With a new year on the horizon, it's time to turn the page and get a fresh start.
Drink more water, eat healthier, become more organized, learn a new language - if you’ve got a list of New Year's Resolutions, make sure you don't forget about your finances! Read on for a short list of resolutions you could make to get your finances in check this year.
Go over all of your debt. Review your credit report. Set some goals. Create a budget. Before you can move forward with changing your financial circumstances, you need to understand where you are currently. If it seems overwhelming, we're here to help. Reach out to one of our financial advisors, and someone can guide you in the right direction.
January is an excellent time to evaluate your credit. More specifically, your credit card bills. Did you get a little carried away with "holiday spirit" this year and purchase a few extra gifts? Now is the time to prioritize debt by interest rate and make a plan to pay it off. Once all is said and done, the extra money you would typically put towards your credit cards can go elsewhere. (Hint: how about into that emergency savings account you always said you would create.) If getting out of debt feels entirely out of reach right now, maybe you're better suited to explore an alternative option, like a debt consolidation loan.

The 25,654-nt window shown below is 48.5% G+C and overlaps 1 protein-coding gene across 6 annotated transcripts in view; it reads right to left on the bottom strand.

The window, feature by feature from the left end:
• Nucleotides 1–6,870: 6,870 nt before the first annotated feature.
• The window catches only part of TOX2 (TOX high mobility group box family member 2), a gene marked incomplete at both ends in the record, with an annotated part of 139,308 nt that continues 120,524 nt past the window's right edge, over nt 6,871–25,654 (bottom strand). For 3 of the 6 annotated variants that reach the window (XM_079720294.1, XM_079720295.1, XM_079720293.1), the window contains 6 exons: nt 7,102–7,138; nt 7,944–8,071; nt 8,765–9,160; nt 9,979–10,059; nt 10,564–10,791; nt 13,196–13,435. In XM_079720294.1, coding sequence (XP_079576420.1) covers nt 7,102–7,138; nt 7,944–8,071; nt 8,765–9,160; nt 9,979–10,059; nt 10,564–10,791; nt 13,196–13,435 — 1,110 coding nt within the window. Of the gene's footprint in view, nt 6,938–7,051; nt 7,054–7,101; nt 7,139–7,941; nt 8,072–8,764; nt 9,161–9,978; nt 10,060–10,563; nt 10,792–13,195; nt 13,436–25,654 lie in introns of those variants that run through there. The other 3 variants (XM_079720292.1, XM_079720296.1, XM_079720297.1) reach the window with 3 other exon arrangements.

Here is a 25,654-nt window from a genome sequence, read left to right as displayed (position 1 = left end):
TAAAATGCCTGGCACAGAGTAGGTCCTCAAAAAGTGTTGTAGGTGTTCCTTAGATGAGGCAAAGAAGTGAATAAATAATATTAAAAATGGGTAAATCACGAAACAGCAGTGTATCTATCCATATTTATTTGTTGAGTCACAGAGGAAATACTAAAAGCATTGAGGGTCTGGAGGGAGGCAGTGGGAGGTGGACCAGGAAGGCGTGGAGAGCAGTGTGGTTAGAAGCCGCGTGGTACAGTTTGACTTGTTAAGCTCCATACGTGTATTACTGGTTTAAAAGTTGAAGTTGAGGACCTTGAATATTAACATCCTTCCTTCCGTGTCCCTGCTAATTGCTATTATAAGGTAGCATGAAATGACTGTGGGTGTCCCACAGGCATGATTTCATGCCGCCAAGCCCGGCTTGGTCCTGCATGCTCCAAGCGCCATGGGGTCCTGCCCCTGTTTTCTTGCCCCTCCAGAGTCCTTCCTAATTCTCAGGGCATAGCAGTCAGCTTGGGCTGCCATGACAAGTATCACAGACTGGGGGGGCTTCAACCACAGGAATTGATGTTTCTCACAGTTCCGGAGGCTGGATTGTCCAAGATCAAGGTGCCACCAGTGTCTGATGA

Just like you would track your calories for a new year’s diet, start keeping track of everything going in and out of your accounts. This doesn't need to be an exercise of physically writing down every penny you spend. There's an app for that. Do a little research and find out which app is the best one for you. (Start by checking out You Need a Budget, mvelopes, mint, or personal capital.) If that method doesn’t suit you, you could always have money automatically withdrawn from your paycheck and placed straight into your savings account.
Remember that new language you wanted to learn this year? Why not learn the language of finance. 401(k), IRA, compound interest, principal… do you know what these all mean? Managing your money comes with a whole lot of jargon that can be intimidating to anyone. Understanding a few terms that can get you by will benefit you in the long run. For example, key financial terms play a significant role when you buy a car or a home.
Are you ready to work on your financial health?
Getting financially fit can be a big commitment, depending on your current financial state and what your goals are; however, it's worth all the effort you put in. When this time of year comes around again, you'll feel a lot better knowing you have one less thing to resolve to do. If you don't know where to start, check out our free financial education center.